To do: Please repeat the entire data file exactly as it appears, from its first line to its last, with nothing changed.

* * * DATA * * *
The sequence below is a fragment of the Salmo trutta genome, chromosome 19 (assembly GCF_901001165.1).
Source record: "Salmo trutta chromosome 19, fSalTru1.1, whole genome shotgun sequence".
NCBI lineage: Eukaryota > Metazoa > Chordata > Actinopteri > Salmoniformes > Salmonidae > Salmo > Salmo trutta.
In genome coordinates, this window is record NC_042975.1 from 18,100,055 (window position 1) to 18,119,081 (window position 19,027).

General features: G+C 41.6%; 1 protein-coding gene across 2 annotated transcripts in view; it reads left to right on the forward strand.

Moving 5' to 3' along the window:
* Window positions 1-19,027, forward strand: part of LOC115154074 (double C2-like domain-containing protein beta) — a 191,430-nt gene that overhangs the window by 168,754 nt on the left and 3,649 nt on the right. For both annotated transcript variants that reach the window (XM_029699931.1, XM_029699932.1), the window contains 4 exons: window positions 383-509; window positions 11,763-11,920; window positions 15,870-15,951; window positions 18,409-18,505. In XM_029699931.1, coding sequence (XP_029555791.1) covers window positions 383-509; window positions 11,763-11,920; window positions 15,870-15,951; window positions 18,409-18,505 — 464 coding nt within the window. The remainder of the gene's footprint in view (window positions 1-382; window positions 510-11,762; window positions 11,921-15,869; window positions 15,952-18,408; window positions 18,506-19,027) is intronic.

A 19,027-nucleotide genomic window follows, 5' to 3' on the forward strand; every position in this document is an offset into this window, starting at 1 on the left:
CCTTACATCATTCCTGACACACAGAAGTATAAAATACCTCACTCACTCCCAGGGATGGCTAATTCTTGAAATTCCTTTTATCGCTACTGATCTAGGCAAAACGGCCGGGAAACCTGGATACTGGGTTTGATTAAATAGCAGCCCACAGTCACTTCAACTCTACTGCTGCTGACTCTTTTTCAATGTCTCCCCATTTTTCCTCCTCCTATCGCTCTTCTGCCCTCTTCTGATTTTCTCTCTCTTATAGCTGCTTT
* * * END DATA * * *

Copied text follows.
The sequence below is a fragment of the Salmo trutta genome, chromosome 19 (assembly GCF_901001165.1).
Source record: "Salmo trutta chromosome 19, fSalTru1.1, whole genome shotgun sequence".
NCBI lineage: Eukaryota > Metazoa > Chordata > Actinopteri > Salmoniformes > Salmonidae > Salmo > Salmo trutta.
In genome coordinates, this window is record NC_042975.1 from 18,100,055 (window position 1) to 18,119,081 (window position 19,027).

General features: G+C 41.6%; 1 protein-coding gene across 2 annotated transcripts in view; it reads left to right on the forward strand.

Moving 5' to 3' along the window:
* Window positions 1-19,027, forward strand: part of LOC115154074 (double C2-like domain-containing protein beta) — a 191,430-nt gene that overhangs the window by 168,754 nt on the left and 3,649 nt on the right. For both annotated transcript variants that reach the window (XM_029699931.1, XM_029699932.1), the window contains 4 exons: window positions 383-509; window positions 11,763-11,920; window positions 15,870-15,951; window positions 18,409-18,505. In XM_029699931.1, coding sequence (XP_029555791.1) covers window positions 383-509; window positions 11,763-11,920; window positions 15,870-15,951; window positions 18,409-18,505 — 464 coding nt within the window. The remainder of the gene's footprint in view (window positions 1-382; window positions 510-11,762; window positions 11,921-15,869; window positions 15,952-18,408; window positions 18,506-19,027) is intronic.

A 19,027-nucleotide genomic window follows, 5' to 3' on the forward strand; every position in this document is an offset into this window, starting at 1 on the left:
CCTTACATCATTCCTGACACACAGAAGTATAAAATACCTCACTCACTCCCAGGGATGGCTAATTCTTGAAATTCCTTTTATCGCTACTGATCTAGGCAAAACGGCCGGGAAACCTGGATACTGGGTTTGATTAAATAGCAGCCCACAGTCACTTCAACTCTACTGCTGCTGACTCTTTTTCAATGTCTCCCCATTTTTCCTCCTCCTATCGCTCTTCTGCCCTCTTCTGATTTTCTCTCTCTTATAGCTGCTTT